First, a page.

He observes–and I have to agree with him here, “I understand the human need…to give shape to grief, but surely the first response to such a rupture in the fabric of the world ought to be a resonant, enormous silence. To come too quickly to words is, ultimately, a form of arrogance; the easy poem suggests that loss is graspable, that the poet has ready command of speech in the face of anything.”

Elegy takes me awhile. Silence and the awe of disbelief and the need to think come first; indeed, are necessary. For me, perhaps the most stunning September 11 “elegy” is, surprisingly, from Blue Man Group: the mostly wordless video “Exhibit 13.”

Doty moves on: he says, “All poems of public grief are private poems first. If, that is, they are any good, and not merely occasional pieces that serve to mark a moment and reinforce what people already think.” True. And then, these words, which artists are more likely to understand than no-artists, because there is potentially something “hard” in them–

The act of making a poem is a movement from private feeling and perception, the inchoate stuff of experience, into the shared realm of language. At some point along the way, the poet usually becomes less interested in understanding or naming experience, and more intrigued by the words themselves, by the patterned arrangement of sound and silence on the page and in the ear, the pleasures of giving form. And it is a pleasure, poetic making, even when what is being shaped is dreadful.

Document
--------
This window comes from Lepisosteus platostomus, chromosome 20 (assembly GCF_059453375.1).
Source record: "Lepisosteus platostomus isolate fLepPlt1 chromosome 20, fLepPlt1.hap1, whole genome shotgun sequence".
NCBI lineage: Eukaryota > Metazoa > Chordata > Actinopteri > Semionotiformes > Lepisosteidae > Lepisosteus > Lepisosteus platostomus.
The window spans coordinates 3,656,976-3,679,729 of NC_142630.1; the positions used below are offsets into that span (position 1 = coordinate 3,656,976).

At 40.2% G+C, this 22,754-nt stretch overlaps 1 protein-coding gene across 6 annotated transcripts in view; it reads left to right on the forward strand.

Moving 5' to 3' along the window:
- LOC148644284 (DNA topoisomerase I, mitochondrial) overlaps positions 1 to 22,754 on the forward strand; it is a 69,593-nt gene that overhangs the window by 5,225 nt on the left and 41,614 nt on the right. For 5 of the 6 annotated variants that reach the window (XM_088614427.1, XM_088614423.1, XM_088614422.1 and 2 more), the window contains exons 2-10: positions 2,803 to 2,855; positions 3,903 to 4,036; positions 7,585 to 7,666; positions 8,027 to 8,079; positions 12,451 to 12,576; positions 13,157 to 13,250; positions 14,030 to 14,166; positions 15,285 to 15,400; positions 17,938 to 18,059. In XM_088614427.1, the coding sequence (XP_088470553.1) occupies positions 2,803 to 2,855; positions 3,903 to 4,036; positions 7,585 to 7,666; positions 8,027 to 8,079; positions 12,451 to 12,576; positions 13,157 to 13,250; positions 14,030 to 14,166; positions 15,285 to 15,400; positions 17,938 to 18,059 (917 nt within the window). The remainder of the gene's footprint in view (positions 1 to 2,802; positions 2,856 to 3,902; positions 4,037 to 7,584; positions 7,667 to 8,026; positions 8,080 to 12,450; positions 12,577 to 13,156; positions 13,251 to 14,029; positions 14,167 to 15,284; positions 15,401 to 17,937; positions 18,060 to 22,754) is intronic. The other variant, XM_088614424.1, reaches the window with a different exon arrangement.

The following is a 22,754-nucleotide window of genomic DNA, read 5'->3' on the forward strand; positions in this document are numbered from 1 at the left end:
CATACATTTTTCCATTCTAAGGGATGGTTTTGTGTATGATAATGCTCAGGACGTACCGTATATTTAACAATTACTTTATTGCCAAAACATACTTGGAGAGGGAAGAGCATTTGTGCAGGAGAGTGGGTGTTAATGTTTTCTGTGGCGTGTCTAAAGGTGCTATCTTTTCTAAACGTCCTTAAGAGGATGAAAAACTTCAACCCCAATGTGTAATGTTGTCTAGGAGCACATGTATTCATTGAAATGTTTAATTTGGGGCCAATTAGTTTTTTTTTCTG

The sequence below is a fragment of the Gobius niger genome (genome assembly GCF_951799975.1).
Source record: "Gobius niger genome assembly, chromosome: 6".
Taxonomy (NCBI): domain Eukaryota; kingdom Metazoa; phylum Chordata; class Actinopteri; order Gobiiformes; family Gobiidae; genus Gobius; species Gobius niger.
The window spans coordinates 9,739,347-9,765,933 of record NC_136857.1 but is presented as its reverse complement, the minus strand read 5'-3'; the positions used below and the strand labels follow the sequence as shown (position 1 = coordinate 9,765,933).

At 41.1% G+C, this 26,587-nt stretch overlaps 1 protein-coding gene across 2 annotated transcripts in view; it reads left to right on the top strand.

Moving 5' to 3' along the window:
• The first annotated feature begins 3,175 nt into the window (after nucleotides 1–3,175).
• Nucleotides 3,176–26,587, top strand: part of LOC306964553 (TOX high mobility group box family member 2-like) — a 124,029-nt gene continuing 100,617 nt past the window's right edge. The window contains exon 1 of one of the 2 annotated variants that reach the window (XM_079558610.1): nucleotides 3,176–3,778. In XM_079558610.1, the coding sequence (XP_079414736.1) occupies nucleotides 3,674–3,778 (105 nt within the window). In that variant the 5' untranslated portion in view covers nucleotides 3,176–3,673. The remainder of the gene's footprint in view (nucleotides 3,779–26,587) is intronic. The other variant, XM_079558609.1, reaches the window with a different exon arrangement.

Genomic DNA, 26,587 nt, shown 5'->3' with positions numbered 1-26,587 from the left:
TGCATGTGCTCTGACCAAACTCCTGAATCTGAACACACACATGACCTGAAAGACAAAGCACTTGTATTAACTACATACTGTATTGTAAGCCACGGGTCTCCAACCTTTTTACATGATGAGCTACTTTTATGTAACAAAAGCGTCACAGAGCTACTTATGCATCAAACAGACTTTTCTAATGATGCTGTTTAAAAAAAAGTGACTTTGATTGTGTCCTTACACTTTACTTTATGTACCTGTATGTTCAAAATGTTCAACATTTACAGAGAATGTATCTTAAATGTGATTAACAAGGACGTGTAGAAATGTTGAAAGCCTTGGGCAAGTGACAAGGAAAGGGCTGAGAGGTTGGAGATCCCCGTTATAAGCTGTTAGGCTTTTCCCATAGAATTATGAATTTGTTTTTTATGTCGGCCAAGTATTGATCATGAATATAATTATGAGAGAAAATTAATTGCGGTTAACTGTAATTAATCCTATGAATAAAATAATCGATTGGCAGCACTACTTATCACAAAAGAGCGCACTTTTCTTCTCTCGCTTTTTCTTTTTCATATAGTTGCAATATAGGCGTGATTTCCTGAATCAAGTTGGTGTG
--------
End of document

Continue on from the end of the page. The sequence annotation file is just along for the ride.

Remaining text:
The aesthetic, the gorgeous, emerging from horror. Isn’t that almost–almost–manipulative? Doty recognizes and disabuses us of that notion by citing his own experience of writing about AIDS:

I was setting things down for myself because I needed to, and then experiencing…that progress toward impersonality which comes with the making of poetry. That must be among the strangest of poetry’s many paradoxes: that we are driven to write by fire and then must distance ourselves to a cool dispassion in order to make those flames burn for anyone else. That is not a heartless thing, or an opportunistic one, to turn your experience into art.

Yes, please read his essay if you are interested in what art is and what it does and how it relates to public experience of any kind.

“I think what the poet must do is pay attention to the nature of subjectivity, to the experienced, lived hour, and trust the paradox that if we succeed in representing that, we may approach speaking to our fellow citizens. I hope so.”  ~Mark Doty

More posts on grieving and art:  Despair&Fear, December 24